Monday, July 9, 2012

On the Trail with Roxy's Evil Twin

Touchstone Farm is in a perfect location for trail rides. Its 28 acres are bordered by woods, streams, fields, and old orchards, with a network of quiet country roads between the farm and Pack Monadnock mountain.

She LOOKS like Roxy but ...
So you may imagine how much I looked forward to my first trail ride on Roxy, my agreeable, easy-going lesson horse. One warm afternoon in May 2011, my instructor, Jessy Savage, and I put fancy fly bonnets and plenty of bug spray on our horses and set out.

Almost immediately, I ran into problems with Roxy. As soon as she understood that we were going right past her paddock, where her friends Velvet and Annie were already eating their evening hay, things got ugly.

Suddenly, it wasn’t Roxy I was riding. I was on a horse who looked just like Roxy and who behaved like a little devil.

Yes, I was riding Roxy’s Evil Twin.

Here are some things her Evil Twin did not want to do:
  • Leave the farm property
  • Walk on dirt roads
  • Walk on pavement
  • Walk from pavement onto dirt
  • Stay on the dirt and out of the fields and ditches
  • Respond appropriately to any of the following aids from me: Walk, Trot, Whoa
Here are some things her Evil Twin did want to do:
  • Go home
  • Eat
Are we having fun yet?!
After about 100 yards of struggle, I was sweating and exhausted and ready to walk home on my own cooperative two feet. Jessy calmly coached me through insisting to the Evil Twin that she pay attention to my aids and do as I requested.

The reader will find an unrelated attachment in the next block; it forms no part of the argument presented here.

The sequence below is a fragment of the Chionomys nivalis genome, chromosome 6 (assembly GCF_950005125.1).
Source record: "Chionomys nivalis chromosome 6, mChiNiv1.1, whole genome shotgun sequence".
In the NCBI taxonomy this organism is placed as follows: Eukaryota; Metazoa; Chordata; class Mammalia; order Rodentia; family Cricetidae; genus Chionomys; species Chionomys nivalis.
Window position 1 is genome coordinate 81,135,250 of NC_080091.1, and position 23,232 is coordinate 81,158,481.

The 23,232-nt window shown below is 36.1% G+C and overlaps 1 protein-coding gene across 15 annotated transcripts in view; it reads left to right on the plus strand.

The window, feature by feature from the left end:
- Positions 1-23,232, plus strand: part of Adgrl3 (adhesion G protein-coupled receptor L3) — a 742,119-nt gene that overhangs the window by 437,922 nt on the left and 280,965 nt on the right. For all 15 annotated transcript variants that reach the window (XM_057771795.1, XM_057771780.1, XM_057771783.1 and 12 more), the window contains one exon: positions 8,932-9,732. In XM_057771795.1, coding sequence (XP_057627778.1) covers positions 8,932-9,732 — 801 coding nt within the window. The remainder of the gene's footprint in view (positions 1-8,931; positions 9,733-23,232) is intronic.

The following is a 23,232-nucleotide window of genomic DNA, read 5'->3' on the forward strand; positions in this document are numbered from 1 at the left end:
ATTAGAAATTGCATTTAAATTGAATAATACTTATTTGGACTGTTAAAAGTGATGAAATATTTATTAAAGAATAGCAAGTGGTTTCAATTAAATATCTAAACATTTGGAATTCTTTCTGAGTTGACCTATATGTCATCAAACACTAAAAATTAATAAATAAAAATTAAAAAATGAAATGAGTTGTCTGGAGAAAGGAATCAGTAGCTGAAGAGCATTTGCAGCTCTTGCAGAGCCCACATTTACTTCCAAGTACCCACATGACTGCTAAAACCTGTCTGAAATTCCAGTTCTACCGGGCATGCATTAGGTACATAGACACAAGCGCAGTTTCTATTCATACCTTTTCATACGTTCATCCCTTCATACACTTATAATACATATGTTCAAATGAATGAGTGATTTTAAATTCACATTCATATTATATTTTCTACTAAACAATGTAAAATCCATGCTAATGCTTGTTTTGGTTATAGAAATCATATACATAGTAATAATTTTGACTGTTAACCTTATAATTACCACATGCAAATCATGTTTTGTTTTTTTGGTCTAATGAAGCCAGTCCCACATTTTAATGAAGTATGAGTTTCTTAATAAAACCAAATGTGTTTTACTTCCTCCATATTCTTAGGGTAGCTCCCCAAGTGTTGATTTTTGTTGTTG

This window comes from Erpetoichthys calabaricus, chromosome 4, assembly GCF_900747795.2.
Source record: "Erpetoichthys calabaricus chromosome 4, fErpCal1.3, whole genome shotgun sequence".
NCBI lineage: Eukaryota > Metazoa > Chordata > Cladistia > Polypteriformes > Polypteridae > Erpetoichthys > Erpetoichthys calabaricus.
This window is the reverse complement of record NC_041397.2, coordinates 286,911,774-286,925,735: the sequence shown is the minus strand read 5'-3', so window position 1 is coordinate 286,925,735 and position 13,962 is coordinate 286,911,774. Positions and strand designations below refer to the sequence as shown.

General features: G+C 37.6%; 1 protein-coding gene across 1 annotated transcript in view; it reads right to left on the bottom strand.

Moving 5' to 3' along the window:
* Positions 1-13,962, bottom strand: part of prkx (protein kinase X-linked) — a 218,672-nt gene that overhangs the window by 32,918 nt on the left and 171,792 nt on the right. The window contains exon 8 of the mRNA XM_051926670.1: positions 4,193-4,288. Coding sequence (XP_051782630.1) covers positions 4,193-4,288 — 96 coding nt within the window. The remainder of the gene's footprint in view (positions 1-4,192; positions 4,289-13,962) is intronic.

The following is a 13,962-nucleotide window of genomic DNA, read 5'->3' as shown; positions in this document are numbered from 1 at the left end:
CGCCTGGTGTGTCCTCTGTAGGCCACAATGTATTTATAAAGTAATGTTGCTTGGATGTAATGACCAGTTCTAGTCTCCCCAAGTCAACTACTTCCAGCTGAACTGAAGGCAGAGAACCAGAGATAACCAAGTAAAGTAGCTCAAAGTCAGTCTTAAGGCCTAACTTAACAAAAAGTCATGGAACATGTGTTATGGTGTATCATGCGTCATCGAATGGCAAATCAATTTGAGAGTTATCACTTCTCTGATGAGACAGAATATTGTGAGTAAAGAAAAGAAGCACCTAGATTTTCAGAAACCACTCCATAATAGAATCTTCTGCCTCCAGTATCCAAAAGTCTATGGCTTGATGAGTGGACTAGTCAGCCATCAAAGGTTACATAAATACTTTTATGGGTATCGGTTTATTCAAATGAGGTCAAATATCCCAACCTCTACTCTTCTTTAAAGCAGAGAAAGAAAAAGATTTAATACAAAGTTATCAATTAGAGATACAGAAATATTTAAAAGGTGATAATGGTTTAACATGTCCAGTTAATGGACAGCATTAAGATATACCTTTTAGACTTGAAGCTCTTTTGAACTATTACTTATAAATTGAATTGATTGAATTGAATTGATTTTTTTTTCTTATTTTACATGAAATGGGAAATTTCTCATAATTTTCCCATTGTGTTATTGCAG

As Jessy explained, giving into my horse’s bad behavior would encourage the horse to take control of the ride. And that can be very dangerous. Indeed, this trail ride from Hell reminded me that (duh) a horse is a very strong animal who can get us both into serious trouble.

I summoned my deepest determination, and between my stubbornness and Jessy’s guidance, we went out and back safely. Back on farm property, the Evil Twin disappeared. I dismounted from my sweet lesson horse, who was hoping for a carrot. (As if, Roxy.)

What made Roxy behave so poorly? In retrospect, I can see several factors that set us up for a difficult ride:
  • The weather was muggy, and the black flies were relentless. Despite her bonnet and fly spray, Roxy was under continuous assault.
  • Roxy was hungry, and she knew it was mealtime. Walking past Annie and Velvet munching happily just added to her distress.
  • Roxy hadn’t been ridden outside a ring since camp the previous summer. Roxy is a big fan of routine, and a trail ride was not routine.
  • I was riding her. Jessy’s horse, Bacardi, did fine that day, in no small part because he carried a confident, skilled rider. Roxy had no such luck.
Though Roxy is trained to listen to her rider, I think a good lesson horse is entitled to a bad day now and then. I know now I could have made Roxy's day better, and not just by staying home and feeding her.

What could I have done differently to make our ride less fractious? Oh, lots. And lots. Next week, I’ll talk about simple things that might have written Roxy’s Evil Twin right out of the story.

See you around the farm,

Kathy McDonald
Rider and Volunteer at Touchstone Farm


  1. Oh, Kath! And she still wanted her carrot!!

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